Press Releases

Lowy Institute Poll finds Australians' fears rising, and terrorism the biggest security risk

16 June 2015

The 2015 Lowy Institute Poll, released today, has found that of eight potential risks to Australia’s security, Australians rank terrorism-related threats first, second and third: 69% say ‘the emergence of Islamic State in Iraq and Syria’ is a high risk to Australia’s security in the next ten years. ‘Terrorist attacks on Australians overseas’ (55% saying high risk) and ‘home-grown terrorism in Australia’ (53% saying high risk) rank second and third as risks to Australia’s security in the next ten years.

Most Australians (69%) support Australia’s participation in military action against Islamic State in Iraq, even though a majority (55%) believe that participation increases the risk of terrorism to Australia now, and only 20% think it makes us safer from terrorism in the future.

“Australians’ concerns about security and terrorism appear to be driving a broad acceptance of our involvement in military action against Islamic State in Iraq. That support is remarkable considering that so few think this military action makes Australia safer from terrorism in the future”, said Dr Michael Fullilove, Executive Director of the Lowy Institute.

Risks of conflict in our region rank far lower in Australians’ threat perceptions, with only 20% seeing ‘military conflict between the United States and China in Asia’ as a high risk. ‘Maritime disputes between China and its neighbours in Asian territorial seas’ are seen as high risk by only 26% of Australians.

Against this backdrop of rising insecurity and the risk of terrorism, the Government’s new metadata retention laws have the support of a clear majority of Australians. Asked about ‘legislation which will require Australian telecommunication companies to retain data about communications such as phone calls, emails and internet usage, but not their content’, 63% of Australians say this is ‘justified as part of the effort to combat terrorism and protect national security. Only one-third (33%) say it ‘goes too far in violating citizens’ privacy and is therefore not justified”.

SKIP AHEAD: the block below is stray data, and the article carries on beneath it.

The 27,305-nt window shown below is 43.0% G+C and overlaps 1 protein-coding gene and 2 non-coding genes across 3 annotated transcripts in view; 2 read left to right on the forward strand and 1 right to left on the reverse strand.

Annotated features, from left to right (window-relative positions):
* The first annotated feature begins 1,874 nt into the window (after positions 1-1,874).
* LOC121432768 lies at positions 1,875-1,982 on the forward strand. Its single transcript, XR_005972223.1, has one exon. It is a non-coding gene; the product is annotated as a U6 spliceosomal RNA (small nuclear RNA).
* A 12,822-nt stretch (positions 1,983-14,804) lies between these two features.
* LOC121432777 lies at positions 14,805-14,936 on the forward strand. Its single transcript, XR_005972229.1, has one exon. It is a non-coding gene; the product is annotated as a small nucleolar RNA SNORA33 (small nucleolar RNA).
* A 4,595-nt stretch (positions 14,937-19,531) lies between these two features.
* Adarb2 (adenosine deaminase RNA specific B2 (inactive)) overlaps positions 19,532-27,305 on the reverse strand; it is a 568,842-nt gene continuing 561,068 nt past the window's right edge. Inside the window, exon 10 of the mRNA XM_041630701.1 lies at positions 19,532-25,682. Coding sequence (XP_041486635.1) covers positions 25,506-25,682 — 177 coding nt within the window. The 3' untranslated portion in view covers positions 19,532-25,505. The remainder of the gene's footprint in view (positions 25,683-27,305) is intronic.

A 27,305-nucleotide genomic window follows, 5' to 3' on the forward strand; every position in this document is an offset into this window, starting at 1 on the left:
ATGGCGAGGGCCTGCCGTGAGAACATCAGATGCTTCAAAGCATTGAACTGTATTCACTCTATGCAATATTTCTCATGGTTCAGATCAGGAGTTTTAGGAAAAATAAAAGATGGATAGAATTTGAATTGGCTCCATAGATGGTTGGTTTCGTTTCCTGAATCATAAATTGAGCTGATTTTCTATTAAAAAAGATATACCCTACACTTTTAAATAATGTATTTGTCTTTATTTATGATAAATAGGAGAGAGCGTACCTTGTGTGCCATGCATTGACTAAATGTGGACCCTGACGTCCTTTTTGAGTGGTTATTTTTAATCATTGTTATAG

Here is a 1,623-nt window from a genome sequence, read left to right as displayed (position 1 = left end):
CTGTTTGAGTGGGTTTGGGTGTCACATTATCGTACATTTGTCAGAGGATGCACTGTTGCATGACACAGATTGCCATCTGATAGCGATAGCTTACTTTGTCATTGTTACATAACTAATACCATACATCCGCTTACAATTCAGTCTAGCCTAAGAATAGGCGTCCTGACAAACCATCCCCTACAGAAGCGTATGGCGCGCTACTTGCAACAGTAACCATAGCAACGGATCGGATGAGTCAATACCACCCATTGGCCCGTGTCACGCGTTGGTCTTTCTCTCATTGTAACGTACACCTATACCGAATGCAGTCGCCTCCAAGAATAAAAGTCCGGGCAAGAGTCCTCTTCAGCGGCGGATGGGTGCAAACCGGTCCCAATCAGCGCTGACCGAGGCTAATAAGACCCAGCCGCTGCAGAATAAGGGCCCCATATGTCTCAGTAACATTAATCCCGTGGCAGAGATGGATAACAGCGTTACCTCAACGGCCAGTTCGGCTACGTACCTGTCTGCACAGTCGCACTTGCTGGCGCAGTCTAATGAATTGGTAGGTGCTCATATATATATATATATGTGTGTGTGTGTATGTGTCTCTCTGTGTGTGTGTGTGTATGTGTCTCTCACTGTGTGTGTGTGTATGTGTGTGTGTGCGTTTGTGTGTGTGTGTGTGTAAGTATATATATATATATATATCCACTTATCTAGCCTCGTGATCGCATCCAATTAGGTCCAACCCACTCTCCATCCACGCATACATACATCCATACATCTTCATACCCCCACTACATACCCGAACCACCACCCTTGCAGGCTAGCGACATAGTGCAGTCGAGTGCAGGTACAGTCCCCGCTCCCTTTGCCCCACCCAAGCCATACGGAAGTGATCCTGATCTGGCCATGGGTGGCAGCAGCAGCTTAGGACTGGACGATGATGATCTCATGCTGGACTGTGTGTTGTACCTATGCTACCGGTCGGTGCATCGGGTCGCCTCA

“Australians appear to accept some intrusions on their privacy in the interests of fighting terrorism and protecting national security”, said Dr Michael Fullilove, Executive Director of the Lowy Institute.

The full report is  available on the Lowy Institute website, together with the updated 2015 Lowy Institute Poll Interactive – a data visualisation tool exploring key results from 11 years of Lowy Institute polling.

The 2015 Lowy Institute Poll is based on a nationally representative telephone survey of 1200 Australian adults by I-view between 20 February and 8 March 2015, together with four supplementary polls by Newspoll in February, April and May 2015 (each with samples of 1200+ adults). The error margin on a sample of 1200 is approximately +/- 2.8%.